Thoughts from 37,000 feet
Climbing to 37,000 feet a few minutes after a near incident over the Minneapolis airspace must take a lot of courage, right? Wrong. Its called itinerary. Temilade and I were really scared (as was every other passenger in the 757-200 flight from Boston) when the aircraft suddenly grew a mind of its own, danced around vigorously and then the pilot made for the skies even as everyone expected touchdown in seconds. I was really scared that we were going to crush the cars on the bridge just before the runway but the pilot’s words a few minutes after the struggle brought a bit of what looked like calm; he said he decided to delay landing because of gathering storm and that we would have to attempt landing again. Thunderous claps filled the plane the moment its tyres touched down and I couldn’t help seeing the reaction of the lady by the window — one of many such across the length of the 757. We strolled towards the gate for the connecting flight and kept discussing the near incident but I couldn’t help laughing at the fact that we were actually getting on another airplane — and crossing the atlantic towards the UK this time. Since reading was the closest therapy to help ignore the fear of climbing thousands of feet within minutes of what looked like an airforce acrobatic display, I was quick to grab at least five newspaper titles.
Reading through almost by the page, I was able to replace the fear for heights with the opportunity to learn mopre about what was happening around the world while I returned to the classroom — and while I spent the weekend setting the tone for my future (hmmm…. “The Surprise”). I read today’s editorial of the Financial Times with surprise written visibly on my face, not only because the headline was “Democrats must choose Obama” but because it said, “The party has waited a long time for a politician like Obama. Enough already”. Maybe that levels the playing field considering the fact that Hillary’s on Larry King Live tonight — the night before Another Super Tuesday. The Wall Street Journal’s feature, “India’s Economic Engine Shows Signs of Fatigue,” quoted government forecasts for economic growth rate for the fiscal year that ended last month as 8.7% and I agree with the authors that this isn’t good for India’s ambitions (even though the team that came for the Harvard course would disagree with me). The UK Daily Mail told the story of how the Bank of England is trying to prevent a 1930-like depression by injecting 50 billion pounds into the financial system “to halt the threatened mortgage meltdown.” And my favourite: Randall Stross’ “Punch line for the digital age: Take my e-mail. Please!” in the International Herald Tribune.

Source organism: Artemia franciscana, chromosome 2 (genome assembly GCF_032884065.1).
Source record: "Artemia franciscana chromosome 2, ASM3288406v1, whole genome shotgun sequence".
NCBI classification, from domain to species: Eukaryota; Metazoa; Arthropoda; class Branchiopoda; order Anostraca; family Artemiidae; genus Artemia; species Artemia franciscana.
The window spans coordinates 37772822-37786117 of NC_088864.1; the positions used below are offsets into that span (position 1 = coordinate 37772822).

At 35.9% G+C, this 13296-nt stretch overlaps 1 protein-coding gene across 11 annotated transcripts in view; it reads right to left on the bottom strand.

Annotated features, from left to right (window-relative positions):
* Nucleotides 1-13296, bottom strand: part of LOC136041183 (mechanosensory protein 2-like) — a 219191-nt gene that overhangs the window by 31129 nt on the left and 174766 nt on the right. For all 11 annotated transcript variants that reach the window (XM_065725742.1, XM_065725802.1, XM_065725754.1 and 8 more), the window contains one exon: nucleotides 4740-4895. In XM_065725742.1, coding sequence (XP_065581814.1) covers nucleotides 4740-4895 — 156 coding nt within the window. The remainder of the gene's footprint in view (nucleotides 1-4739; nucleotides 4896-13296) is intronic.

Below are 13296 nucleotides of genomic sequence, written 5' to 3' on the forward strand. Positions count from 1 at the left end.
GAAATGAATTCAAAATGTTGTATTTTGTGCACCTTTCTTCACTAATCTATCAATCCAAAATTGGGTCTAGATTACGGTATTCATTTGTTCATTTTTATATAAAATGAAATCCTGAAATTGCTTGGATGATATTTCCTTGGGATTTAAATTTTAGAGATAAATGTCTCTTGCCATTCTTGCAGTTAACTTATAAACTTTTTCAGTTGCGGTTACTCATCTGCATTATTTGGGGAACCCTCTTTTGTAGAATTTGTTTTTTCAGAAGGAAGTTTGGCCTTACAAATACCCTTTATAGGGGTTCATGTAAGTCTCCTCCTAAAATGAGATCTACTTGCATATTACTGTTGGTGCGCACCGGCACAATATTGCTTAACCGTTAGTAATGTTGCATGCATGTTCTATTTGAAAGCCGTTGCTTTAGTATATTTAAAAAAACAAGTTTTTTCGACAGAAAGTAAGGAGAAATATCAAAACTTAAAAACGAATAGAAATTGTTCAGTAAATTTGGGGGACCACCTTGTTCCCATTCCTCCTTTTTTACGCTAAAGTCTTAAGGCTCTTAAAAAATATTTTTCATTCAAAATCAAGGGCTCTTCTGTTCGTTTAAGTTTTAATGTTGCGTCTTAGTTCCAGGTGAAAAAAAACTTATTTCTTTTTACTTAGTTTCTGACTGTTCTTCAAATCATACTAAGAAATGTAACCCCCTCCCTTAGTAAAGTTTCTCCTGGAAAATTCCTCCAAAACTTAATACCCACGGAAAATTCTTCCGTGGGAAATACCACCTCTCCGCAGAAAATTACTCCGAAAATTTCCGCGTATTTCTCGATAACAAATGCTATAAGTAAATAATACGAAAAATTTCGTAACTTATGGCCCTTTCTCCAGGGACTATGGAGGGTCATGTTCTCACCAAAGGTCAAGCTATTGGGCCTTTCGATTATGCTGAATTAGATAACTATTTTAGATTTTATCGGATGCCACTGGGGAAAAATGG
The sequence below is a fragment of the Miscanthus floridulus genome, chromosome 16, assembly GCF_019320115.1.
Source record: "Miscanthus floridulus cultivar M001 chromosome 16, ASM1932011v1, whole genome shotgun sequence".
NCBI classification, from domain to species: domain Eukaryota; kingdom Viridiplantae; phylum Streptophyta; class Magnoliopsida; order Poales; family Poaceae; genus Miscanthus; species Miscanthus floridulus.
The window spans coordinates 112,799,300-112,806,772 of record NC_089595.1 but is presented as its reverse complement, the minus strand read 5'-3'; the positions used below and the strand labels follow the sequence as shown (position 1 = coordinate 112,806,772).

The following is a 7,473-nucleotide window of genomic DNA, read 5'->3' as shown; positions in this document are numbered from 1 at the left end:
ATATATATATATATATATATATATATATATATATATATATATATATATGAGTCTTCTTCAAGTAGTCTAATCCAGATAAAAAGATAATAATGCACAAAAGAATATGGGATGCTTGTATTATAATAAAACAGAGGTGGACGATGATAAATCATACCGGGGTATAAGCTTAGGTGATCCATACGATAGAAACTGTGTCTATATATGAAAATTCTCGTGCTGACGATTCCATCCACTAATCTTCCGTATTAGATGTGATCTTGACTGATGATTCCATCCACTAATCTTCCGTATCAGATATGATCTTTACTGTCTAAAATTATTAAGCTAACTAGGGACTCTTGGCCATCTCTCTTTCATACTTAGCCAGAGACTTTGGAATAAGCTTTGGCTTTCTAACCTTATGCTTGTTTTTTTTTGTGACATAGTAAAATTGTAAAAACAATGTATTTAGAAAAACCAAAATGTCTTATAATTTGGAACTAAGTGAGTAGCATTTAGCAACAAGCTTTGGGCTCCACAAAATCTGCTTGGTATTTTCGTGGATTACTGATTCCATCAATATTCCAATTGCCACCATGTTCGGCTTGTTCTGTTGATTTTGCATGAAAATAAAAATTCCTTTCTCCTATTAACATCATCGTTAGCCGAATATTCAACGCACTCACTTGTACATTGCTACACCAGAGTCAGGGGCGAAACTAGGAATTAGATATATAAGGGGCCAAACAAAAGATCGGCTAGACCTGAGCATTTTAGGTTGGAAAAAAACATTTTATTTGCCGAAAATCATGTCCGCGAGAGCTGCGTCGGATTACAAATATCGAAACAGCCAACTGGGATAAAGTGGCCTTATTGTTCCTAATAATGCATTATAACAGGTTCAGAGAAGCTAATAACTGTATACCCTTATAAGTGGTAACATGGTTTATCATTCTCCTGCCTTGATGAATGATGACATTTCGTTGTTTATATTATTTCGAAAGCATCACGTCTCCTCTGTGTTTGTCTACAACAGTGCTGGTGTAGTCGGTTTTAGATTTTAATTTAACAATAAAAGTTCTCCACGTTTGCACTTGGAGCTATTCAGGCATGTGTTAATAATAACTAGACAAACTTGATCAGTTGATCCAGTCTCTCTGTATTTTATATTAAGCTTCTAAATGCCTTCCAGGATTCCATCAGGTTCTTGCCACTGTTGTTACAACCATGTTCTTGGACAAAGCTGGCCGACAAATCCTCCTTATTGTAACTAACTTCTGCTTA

The article describes the dilemma that increased numbers of eMail present. Even though many have been arguing that the simplest solution to the surge would be the same applied to increase in work volume for executives — a secretary/assistant — I think the real solution may be in the ability of the busy executive to organize or sort eMail to know which ones need personal attention and those that can benefit from the gift of delegation. Randall wrote about “e-mail bankruptcy,” a situation in which the user literally deletes every eMail in his/her inbox and starts all over again. My experience with a new system in which I archive some eMails in a folder called “unreplied” (which holds eMails I intend to reply later but are now increasing in volume) has shown that things may only get worse as more people join the eMail communication chain. The ability to sort eMail, keep the inbox tidy and understand the thin line between necessity (what’s important) and addiction (itchy fingers on the blackberry) will go a long way in helping everyone whose life has been flooded by eMail. If your laptop, blackberry and/or other eMail-friendly devices don’t talk to each other (“synchronization” must be a familiar word), you need to consider doing that also because, even as age-long wisdom teaches, central coordination reduces duplicated efforts. The captain has switched off the “fasten seat belt” sign, the ever-smiling crew are rolling the wheels and I guess its only wise to keep this laptop away and enjoy the meal…